The conversation prompted me to dig a little about perceptions. How do our impressions of others impact our behaviors? How do our perceptions of ourselves impact our performance? If anyone reading this has a perception problem, what I learned and pondered might help you too.

The psychology gurus are pretty set on the definition of perception: it is the process by which we translate our environment into our view of the world. Of course, our view affects our behaviors and behaviors lead to success or failure with work and people.

Take a look at the photo to the left. How old is the woman you see? The way you see the woman will impact how you treat her, if she were a real person in front of you. Or, perhaps you see something else entirely?

A colleague told me a story recently. The story was about selling shoes in India. As the story goes, an Indian leader wanted to set up a shoe business in a specific region, so he sent an ambassador there to do some recon work. The elder ambassador spent little time in the region and told the leader that selling shoes in that region would be a waste of time because the people don’t even wear shoes.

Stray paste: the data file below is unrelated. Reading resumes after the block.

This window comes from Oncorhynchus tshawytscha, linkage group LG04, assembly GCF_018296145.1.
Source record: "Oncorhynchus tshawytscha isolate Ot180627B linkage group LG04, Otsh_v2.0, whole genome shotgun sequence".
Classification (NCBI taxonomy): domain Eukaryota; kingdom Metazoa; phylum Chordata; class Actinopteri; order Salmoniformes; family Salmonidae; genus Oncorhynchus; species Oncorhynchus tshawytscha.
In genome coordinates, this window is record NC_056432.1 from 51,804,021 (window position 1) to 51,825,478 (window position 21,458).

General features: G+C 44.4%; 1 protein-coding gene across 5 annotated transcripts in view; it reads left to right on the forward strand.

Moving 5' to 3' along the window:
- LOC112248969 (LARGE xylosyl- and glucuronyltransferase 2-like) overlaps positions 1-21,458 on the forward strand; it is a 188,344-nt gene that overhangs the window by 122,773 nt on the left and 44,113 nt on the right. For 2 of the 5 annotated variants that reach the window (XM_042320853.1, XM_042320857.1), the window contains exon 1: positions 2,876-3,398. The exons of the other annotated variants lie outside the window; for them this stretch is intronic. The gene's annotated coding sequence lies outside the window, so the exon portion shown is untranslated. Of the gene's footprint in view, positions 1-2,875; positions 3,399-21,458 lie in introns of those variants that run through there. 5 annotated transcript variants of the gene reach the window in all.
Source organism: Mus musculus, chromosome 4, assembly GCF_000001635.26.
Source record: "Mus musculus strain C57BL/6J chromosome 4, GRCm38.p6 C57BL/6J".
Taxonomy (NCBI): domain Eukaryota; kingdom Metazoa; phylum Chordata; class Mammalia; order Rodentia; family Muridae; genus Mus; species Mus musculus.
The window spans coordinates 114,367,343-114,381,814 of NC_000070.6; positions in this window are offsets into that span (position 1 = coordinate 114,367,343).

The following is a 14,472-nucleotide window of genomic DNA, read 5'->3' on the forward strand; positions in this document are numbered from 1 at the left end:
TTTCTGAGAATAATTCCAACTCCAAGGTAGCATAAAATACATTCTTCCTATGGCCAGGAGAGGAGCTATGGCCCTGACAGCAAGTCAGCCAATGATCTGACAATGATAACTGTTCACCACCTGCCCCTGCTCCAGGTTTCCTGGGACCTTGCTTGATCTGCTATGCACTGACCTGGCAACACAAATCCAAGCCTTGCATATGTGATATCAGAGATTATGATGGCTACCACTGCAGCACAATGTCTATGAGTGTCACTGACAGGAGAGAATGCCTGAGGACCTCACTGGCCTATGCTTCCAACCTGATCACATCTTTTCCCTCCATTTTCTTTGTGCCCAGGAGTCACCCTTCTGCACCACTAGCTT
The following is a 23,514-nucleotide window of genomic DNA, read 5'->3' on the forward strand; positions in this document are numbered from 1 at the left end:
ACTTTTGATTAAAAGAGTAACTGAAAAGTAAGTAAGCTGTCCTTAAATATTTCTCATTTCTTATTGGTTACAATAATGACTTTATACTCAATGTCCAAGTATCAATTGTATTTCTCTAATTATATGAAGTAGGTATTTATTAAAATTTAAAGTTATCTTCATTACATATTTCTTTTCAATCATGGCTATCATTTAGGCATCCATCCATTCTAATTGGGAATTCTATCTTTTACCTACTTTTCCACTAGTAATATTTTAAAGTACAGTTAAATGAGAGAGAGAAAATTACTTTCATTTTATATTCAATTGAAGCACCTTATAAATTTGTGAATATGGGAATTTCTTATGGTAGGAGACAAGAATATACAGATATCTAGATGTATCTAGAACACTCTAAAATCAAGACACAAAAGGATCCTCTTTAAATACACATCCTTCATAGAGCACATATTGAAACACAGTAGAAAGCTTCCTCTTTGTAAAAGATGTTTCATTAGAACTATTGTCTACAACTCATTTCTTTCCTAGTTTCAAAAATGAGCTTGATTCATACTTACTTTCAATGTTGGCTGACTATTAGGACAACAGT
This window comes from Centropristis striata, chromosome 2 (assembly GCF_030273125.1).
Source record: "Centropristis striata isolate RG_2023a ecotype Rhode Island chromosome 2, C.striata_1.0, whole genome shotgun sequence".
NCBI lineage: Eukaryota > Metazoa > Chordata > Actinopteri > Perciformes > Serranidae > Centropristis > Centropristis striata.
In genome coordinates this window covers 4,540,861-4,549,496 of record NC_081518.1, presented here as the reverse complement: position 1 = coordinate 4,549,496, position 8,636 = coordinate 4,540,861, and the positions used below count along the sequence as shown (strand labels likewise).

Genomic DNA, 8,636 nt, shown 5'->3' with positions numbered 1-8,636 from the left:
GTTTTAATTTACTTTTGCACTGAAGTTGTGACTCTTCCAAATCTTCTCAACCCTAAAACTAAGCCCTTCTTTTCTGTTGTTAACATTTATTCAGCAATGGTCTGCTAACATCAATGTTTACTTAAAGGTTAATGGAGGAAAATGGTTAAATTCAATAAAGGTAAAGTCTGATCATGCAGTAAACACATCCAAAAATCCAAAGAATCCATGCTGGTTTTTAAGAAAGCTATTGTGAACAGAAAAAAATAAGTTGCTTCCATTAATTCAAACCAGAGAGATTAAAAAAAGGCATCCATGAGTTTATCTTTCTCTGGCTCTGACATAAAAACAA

In the meantime, an enterprising young man met the leader. The young man was eager to prove himself worthy of a position with the leader, so he offered to go to the same region to assess the shoe business potential. He spent time in the region, interacted with the people, noted their interests and needs. When he returned to the leader, he was excited about the potential shoe business. There was great potential because the people don’t wear shoes! Turns out, the young man was right and the shoe business prospered.

Perception affects behavior, and behavior affects success with work and people. Watch out for three common perception problems to make sure you see things as they are and act accordingly.

Self-fulfilling prophecy: Believing something is true causes it to come true. The best example I can think of for this is “parking karma.” I believe in such karma and it almost always works for me. When people in the car doubt or make fun of it, it always works. Right when a passenger laughs off my parking prayer (“Hail Mary full of grace, help me find a parking space”), someone pulls out of the front spot. Another common example is when searching for a lost item. It is better to say, “I will remember to print the report” instead of “I hope I don’t forget to print the report.”